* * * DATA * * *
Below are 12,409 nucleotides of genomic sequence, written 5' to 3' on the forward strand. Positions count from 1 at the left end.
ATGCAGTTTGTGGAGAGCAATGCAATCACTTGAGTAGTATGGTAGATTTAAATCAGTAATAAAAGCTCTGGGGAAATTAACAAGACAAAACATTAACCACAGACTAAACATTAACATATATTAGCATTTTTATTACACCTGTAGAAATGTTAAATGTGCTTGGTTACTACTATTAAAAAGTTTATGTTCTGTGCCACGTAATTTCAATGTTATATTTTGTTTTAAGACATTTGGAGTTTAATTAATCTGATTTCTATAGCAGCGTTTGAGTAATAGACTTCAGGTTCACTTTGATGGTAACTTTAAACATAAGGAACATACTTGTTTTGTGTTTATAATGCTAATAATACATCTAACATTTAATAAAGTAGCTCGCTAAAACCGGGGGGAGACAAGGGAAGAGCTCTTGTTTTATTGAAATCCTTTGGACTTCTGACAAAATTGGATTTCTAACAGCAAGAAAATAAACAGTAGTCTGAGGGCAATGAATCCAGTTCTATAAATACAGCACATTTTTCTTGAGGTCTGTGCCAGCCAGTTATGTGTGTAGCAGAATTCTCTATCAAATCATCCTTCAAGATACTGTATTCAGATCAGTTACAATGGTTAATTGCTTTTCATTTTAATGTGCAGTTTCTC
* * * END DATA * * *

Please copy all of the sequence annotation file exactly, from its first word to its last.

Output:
Below are 12,409 nucleotides of genomic sequence, written 5' to 3' on the forward strand. Positions count from 1 at the left end.
ATGCAGTTTGTGGAGAGCAATGCAATCACTTGAGTAGTATGGTAGATTTAAATCAGTAATAAAAGCTCTGGGGAAATTAACAAGACAAAACATTAACCACAGACTAAACATTAACATATATTAGCATTTTTATTACACCTGTAGAAATGTTAAATGTGCTTGGTTACTACTATTAAAAAGTTTATGTTCTGTGCCACGTAATTTCAATGTTATATTTTGTTTTAAGACATTTGGAGTTTAATTAATCTGATTTCTATAGCAGCGTTTGAGTAATAGACTTCAGGTTCACTTTGATGGTAACTTTAAACATAAGGAACATACTTGTTTTGTGTTTATAATGCTAATAATACATCTAACATTTAATAAAGTAGCTCGCTAAAACCGGGGGGAGACAAGGGAAGAGCTCTTGTTTTATTGAAATCCTTTGGACTTCTGACAAAATTGGATTTCTAACAGCAAGAAAATAAACAGTAGTCTGAGGGCAATGAATCCAGTTCTATAAATACAGCACATTTTTCTTGAGGTCTGTGCCAGCCAGTTATGTGTGTAGCAGAATTCTCTATCAAATCATCCTTCAAGATACTGTATTCAGATCAGTTACAATGGTTAATTGCTTTTCATTTTAATGTGCAGTTTCTC